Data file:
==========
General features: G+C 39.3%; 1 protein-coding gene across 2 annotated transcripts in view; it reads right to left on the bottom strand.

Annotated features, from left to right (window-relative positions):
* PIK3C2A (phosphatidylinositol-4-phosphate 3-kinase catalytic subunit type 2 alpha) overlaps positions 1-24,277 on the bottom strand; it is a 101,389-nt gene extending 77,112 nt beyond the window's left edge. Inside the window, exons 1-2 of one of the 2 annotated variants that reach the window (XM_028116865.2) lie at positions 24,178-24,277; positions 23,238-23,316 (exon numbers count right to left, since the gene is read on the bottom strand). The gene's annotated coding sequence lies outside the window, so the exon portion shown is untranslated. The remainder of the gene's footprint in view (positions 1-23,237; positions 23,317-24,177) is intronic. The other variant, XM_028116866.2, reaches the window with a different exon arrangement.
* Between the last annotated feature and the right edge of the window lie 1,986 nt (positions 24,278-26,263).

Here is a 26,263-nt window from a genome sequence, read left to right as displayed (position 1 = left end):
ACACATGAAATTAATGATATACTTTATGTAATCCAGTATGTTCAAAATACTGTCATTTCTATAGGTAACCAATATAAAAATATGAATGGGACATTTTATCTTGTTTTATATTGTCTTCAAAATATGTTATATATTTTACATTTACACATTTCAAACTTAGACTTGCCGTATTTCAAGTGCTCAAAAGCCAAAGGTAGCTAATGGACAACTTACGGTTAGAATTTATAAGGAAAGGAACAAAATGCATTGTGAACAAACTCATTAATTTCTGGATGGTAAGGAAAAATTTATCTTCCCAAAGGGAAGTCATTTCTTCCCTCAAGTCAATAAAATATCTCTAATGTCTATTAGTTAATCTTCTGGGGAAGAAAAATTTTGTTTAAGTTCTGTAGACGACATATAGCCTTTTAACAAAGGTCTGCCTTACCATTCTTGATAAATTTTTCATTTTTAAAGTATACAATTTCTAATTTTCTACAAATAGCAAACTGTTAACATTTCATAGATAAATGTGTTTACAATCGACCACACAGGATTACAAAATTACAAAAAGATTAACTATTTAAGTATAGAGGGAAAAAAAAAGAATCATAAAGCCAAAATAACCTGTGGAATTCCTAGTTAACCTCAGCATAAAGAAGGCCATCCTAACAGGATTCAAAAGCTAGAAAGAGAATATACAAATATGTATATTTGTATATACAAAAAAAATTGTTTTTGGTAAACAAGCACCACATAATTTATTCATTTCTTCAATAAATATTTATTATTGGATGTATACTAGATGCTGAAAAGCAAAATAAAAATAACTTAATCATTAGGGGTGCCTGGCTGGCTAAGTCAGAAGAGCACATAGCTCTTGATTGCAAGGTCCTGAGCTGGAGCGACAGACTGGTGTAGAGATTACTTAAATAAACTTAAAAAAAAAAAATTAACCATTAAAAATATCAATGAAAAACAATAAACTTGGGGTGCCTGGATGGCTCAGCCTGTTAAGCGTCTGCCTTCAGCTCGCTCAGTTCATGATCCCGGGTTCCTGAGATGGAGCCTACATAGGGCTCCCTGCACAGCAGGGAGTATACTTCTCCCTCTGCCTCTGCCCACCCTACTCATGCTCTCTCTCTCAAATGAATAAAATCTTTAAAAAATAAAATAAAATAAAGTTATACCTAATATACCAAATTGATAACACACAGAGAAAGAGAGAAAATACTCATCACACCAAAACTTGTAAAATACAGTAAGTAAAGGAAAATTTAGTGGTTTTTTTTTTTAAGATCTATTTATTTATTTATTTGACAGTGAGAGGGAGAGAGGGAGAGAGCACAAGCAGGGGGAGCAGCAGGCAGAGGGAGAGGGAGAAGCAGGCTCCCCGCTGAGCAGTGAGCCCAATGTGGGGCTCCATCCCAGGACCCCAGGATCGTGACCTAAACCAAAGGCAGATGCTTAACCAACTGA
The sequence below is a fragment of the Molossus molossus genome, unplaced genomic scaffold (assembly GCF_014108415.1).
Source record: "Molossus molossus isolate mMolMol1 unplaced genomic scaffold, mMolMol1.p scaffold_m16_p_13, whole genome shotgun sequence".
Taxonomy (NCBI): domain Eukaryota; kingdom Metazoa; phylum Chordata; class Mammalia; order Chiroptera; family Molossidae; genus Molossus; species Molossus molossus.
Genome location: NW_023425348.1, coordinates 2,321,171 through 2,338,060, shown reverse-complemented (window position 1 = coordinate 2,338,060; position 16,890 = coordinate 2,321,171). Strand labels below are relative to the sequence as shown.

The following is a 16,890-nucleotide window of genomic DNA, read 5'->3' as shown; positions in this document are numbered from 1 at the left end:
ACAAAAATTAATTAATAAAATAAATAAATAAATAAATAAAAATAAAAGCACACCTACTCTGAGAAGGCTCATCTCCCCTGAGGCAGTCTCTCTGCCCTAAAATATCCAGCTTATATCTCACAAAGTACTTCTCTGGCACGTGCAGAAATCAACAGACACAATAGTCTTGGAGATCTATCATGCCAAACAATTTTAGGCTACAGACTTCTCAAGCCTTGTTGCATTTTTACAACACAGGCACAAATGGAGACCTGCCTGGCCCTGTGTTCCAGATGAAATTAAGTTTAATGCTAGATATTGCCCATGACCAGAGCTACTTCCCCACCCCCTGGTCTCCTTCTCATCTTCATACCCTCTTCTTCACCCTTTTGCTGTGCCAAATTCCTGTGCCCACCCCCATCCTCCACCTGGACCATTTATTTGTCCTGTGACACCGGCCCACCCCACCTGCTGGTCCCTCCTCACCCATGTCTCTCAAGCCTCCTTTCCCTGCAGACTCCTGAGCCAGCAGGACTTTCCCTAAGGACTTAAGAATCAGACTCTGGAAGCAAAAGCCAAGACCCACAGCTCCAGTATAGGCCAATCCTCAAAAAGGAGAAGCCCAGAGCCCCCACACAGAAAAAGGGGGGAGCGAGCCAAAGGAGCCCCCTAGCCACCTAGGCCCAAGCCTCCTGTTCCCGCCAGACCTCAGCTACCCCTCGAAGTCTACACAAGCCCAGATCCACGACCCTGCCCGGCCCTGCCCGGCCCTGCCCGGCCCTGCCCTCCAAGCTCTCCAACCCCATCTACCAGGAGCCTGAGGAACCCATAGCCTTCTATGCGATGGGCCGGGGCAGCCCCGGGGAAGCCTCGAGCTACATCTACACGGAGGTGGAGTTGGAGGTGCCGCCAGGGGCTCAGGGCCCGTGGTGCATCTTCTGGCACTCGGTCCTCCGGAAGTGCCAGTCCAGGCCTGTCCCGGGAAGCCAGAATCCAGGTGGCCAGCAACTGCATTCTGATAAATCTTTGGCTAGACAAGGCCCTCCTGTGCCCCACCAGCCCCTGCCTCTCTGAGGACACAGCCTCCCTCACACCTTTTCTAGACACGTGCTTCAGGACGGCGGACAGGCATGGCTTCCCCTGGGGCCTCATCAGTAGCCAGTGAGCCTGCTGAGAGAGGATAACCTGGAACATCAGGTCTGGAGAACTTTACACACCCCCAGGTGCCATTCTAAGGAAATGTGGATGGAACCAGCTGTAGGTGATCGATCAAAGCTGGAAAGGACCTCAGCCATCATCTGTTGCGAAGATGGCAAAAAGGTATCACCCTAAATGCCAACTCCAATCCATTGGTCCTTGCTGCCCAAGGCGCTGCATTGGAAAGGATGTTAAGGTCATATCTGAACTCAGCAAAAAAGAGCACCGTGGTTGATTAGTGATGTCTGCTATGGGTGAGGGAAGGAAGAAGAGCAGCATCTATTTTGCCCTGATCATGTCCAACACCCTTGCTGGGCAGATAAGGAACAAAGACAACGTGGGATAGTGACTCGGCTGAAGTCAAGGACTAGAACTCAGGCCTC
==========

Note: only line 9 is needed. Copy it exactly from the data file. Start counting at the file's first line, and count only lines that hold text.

Taxonomy (NCBI): domain Eukaryota; kingdom Metazoa; phylum Chordata; class Mammalia; order Chiroptera; family Molossidae; genus Molossus; species Molossus molossus.